Free Consultation 816.399.2283
Inquire About Our 25% Reduced Fee

The Difference between Partial and Total Disability

If you are seriously injured on the job to the point where it will impact you permanently—including impacting your ability to perform some or all of your essential job functions—you can claim that you have become “permanently disabled.” When this is the case, a claimant is eligible for permanent disability benefits.

Securing this compensation, however, is not always easy. Because permanent disability benefits can represent a significant expense to insurance providers, these companies frequently work to marginalize the condition of the claimants. One way they might do this is to dispute the extent of the disability.

Partial vs. Total Disability

There is a distinct difference between partial and total disability. Permanent partial disability means the claimant will receive benefits, but only for a pre-determined period of time Missouri Revised Statute 287.190. Depending on what body part was injured and to what degree, the claimant’s award will be paid out anywhere between eight and 400 weeks.

If the claimant is determined to be permanently totally disabled, the claimant may be eligible to receive benefits for the rest of his or her life. In these cases, it must be determined that a claimant is completely incapable of performing any job in the future, no matter how light, or as a result of the injury, combined with certain permanent injuries. Workers’ comp insurance providers are wary of these claims in particular because they represent such a financial obligation.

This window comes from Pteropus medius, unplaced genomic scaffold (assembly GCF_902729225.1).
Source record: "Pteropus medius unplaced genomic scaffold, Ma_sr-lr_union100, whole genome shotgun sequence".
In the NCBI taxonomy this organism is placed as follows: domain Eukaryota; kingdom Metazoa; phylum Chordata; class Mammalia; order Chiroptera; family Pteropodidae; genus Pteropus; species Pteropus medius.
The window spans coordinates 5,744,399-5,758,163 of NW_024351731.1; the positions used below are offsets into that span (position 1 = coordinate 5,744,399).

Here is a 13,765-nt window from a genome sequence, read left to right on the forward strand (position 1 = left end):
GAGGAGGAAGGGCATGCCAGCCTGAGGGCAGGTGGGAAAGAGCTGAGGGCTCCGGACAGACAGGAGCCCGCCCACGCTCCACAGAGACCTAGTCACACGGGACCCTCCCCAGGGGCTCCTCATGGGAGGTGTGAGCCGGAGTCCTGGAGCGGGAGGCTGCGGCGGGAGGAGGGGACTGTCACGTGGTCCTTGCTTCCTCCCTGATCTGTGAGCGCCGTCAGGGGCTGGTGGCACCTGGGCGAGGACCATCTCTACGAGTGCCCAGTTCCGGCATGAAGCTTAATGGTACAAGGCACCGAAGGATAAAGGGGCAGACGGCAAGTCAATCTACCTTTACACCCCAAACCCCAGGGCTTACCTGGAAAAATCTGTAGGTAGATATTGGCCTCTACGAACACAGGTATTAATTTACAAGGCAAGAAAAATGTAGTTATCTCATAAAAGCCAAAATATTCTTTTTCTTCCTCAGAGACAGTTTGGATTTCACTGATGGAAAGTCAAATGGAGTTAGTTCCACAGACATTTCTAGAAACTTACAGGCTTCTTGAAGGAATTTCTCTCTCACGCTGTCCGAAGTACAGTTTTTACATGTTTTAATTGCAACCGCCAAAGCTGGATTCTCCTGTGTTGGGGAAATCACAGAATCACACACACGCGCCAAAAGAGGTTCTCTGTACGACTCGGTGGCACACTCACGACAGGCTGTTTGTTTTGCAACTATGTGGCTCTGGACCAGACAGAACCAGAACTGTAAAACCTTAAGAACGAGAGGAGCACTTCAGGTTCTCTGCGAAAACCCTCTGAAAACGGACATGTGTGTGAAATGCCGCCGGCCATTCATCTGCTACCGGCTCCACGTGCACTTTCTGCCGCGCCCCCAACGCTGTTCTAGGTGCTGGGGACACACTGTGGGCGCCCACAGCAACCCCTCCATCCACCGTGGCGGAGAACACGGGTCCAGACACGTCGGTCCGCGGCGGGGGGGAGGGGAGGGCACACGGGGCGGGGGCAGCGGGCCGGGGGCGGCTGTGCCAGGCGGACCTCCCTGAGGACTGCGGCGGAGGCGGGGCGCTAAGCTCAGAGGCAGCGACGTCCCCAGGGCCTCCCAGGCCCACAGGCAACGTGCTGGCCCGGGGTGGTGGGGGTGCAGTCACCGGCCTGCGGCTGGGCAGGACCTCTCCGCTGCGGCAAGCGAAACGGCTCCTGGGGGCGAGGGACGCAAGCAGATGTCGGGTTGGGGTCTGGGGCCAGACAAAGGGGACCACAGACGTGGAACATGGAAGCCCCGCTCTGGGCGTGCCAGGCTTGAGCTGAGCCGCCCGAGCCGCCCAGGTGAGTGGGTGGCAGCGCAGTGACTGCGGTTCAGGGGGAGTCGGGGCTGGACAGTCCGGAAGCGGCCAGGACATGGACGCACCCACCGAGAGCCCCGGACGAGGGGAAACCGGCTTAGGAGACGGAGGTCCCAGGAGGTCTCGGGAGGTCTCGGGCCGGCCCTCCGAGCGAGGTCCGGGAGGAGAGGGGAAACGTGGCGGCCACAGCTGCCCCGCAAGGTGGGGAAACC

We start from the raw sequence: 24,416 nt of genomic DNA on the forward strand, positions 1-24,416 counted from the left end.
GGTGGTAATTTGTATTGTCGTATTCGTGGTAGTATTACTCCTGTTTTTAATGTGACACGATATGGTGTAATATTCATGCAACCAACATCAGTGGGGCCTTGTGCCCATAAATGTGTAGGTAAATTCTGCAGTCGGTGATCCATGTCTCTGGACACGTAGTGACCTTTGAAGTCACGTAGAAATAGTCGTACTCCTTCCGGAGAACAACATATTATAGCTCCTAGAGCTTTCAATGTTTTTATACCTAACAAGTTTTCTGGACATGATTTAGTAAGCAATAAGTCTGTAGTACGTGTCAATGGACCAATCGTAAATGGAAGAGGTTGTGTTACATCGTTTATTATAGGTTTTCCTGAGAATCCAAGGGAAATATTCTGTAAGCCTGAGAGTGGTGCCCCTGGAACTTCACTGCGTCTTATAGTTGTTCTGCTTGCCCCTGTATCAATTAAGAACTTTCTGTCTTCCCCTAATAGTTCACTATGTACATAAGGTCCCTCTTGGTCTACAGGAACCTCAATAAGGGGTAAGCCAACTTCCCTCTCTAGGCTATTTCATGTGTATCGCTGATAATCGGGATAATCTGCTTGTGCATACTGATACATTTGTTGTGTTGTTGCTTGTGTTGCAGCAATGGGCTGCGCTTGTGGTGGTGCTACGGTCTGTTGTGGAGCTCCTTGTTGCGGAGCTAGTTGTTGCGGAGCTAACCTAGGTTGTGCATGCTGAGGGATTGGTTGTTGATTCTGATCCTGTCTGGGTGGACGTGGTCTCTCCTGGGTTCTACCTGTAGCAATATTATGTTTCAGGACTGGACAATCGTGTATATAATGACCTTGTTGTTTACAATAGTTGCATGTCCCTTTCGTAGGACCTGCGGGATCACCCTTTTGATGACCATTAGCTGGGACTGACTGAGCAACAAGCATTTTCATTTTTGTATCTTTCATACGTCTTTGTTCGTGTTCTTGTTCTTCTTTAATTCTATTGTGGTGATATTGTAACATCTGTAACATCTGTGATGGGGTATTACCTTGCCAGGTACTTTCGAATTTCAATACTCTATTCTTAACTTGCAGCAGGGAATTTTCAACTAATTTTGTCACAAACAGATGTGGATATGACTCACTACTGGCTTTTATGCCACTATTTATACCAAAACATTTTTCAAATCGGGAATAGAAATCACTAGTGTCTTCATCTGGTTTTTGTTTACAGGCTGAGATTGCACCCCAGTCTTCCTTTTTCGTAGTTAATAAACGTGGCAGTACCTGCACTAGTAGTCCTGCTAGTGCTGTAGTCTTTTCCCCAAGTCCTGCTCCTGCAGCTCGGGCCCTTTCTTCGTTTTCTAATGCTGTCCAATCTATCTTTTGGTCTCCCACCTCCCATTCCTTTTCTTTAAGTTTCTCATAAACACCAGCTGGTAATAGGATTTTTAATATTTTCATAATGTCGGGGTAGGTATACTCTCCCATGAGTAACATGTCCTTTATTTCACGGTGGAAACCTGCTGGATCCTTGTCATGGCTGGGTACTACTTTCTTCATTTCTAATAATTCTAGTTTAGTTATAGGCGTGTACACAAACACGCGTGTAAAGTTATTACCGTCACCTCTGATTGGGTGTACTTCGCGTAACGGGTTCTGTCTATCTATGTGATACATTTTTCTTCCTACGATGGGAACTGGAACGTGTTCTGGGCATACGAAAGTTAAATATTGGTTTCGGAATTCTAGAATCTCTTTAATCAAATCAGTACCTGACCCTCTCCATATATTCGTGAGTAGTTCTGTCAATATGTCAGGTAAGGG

Who determines your disability?

Once the claimant reaches a stage known as “maximum medical improvement,” which essentially means the claimant’s condition likely will not improve any further, a doctor will examine the claimant and assess whether his or her injuries have left them with a permanent disability, and if so, to what degree. This medical opinion will then be submitted to the court. The claimant may obtain his or her own opinion on his or her own expense.

A skilled workers’ compensation attorney can assist the claimant with this process, and help them determine the best course of action. Workers’ compensation cases are often long, with drawn-out proceedings and numerous doctor visits, which makes the process overwhelming and frustrating. A dedicated Kansas City worker’ comp attorney who will put the claimant’s best interest, first, can help him or her stand up to the allegations of an insurance provider, and aggressively pursue the benefits deserved.

Adler & Manson is an award-winning Kansas City workers’ compensation law firm with over 65 years of experience. Our team has received an AV® Rating from Martindale-Hubbell® and a membership in the exclusive Outstanding Lawyers of America organization. We are available to help you 24/7 and we work on a contingency schedule, meaning you don’t pay unless we are able to collect compensation for you.

If you need legal assistance with your workplace injury, contact Adler & Manson online or call our office at (816) 399-2283 to request a free initial consultation.

Categories